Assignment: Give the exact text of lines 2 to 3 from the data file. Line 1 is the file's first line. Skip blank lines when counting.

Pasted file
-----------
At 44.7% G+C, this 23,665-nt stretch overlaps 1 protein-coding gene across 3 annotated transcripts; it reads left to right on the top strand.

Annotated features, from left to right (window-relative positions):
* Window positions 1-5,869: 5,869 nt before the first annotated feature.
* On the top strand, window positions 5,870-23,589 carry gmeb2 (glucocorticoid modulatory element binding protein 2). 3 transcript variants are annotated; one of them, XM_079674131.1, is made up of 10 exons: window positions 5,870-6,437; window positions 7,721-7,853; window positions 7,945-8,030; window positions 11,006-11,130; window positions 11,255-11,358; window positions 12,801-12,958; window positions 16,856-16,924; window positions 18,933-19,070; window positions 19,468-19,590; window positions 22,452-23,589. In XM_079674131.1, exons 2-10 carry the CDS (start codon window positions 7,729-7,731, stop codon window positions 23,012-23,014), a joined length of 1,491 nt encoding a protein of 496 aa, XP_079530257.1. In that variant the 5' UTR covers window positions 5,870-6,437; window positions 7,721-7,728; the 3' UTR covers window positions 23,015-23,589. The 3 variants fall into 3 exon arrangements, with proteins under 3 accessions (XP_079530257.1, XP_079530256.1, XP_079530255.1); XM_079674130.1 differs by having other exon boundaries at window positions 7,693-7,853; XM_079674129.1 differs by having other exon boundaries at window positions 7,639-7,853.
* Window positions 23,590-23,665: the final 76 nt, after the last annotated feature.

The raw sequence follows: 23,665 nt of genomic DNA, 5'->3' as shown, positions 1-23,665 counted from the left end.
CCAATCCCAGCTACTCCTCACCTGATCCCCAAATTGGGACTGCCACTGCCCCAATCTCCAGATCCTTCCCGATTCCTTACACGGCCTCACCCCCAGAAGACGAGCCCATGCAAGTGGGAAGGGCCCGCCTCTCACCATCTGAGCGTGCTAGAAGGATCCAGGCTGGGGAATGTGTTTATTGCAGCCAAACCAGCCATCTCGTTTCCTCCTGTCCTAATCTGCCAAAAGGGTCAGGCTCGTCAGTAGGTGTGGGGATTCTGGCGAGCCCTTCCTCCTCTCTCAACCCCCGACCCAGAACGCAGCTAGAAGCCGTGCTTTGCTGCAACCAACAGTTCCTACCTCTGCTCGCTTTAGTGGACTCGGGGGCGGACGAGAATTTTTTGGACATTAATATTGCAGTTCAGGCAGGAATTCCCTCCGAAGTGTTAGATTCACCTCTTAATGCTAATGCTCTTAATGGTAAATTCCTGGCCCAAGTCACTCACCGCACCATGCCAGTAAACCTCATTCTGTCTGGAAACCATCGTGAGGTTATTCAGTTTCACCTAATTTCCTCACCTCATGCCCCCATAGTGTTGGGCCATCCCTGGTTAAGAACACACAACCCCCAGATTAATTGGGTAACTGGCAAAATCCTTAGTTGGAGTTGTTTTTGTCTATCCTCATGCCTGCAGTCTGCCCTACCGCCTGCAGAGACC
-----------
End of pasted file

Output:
Annotated features, from left to right (window-relative positions):
* Window positions 1-5,869: 5,869 nt before the first annotated feature.